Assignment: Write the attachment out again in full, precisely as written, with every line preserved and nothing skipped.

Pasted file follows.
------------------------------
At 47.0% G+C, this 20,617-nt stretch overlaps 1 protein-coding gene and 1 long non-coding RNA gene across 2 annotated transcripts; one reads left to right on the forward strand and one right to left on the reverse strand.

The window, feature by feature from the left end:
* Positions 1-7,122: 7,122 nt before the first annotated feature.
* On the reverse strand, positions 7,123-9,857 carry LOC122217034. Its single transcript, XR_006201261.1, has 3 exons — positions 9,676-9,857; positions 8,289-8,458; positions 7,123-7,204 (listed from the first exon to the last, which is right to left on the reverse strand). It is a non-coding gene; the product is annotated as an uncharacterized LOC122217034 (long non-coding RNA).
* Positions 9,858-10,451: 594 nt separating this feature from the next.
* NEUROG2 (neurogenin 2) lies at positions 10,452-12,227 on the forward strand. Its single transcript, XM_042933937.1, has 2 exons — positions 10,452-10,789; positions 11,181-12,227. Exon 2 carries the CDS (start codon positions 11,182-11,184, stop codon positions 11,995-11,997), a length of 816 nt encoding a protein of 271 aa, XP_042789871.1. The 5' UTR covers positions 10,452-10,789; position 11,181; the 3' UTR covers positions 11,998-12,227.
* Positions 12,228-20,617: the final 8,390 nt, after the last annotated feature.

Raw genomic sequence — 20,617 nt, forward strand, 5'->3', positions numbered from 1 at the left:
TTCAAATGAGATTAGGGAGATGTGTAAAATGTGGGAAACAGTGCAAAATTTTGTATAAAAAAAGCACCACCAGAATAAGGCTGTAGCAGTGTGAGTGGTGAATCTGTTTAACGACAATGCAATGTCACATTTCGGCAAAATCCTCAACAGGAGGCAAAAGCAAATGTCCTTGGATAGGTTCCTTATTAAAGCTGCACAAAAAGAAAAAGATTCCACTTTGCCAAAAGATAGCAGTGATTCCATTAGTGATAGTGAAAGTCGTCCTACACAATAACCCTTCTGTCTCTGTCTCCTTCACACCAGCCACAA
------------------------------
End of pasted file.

At 47.0% G+C, this 20,617-nt stretch overlaps 1 protein-coding gene and 1 long non-coding RNA gene across 2 annotated transcripts; one reads left to right on the forward strand and one right to left on the reverse strand.

The window, feature by feature from the left end:
* Positions 1-7,122: 7,122 nt before the first annotated feature.
* On the reverse strand, positions 7,123-9,857 carry LOC122217034. Its single transcript, XR_006201261.1, has 3 exons — positions 9,676-9,857; positions 8,289-8,458; positions 7,123-7,204 (listed from the first exon to the last, which is right to left on the reverse strand). It is a non-coding gene; the product is annotated as an uncharacterized LOC122217034 (long non-coding RNA).
* Positions 9,858-10,451: 594 nt separating this feature from the next.
* NEUROG2 (neurogenin 2) lies at positions 10,452-12,227 on the forward strand. Its single transcript, XM_042933937.1, has 2 exons — positions 10,452-10,789; positions 11,181-12,227. Exon 2 carries the CDS (start codon positions 11,182-11,184, stop codon positions 11,995-11,997), a length of 816 nt encoding a protein of 271 aa, XP_042789871.1. The 5' UTR covers positions 10,452-10,789; position 11,181; the 3' UTR covers positions 11,998-12,227.
* Positions 12,228-20,617: the final 8,390 nt, after the last annotated feature.

Raw genomic sequence — 20,617 nt, forward strand, 5'->3', positions numbered from 1 at the left:
TTCAAATGAGATTAGGGAGATGTGTAAAATGTGGGAAACAGTGCAAAATTTTGTATAAAAAAAGCACCACCAGAATAAGGCTGTAGCAGTGTGAGTGGTGAATCTGTTTAACGACAATGCAATGTCACATTTCGGCAAAATCCTCAACAGGAGGCAAAAGCAAATGTCCTTGGATAGGTTCCTTATTAAAGCTGCACAAAAAGAAAAAGATTCCACTTTGCCAAAAGATAGCAGTGATTCCATTAGTGATAGTGAAAGTCGTCCTACACAATAACCCTTCTGTCTCTGTCTCCTTCACACCAGCCACAA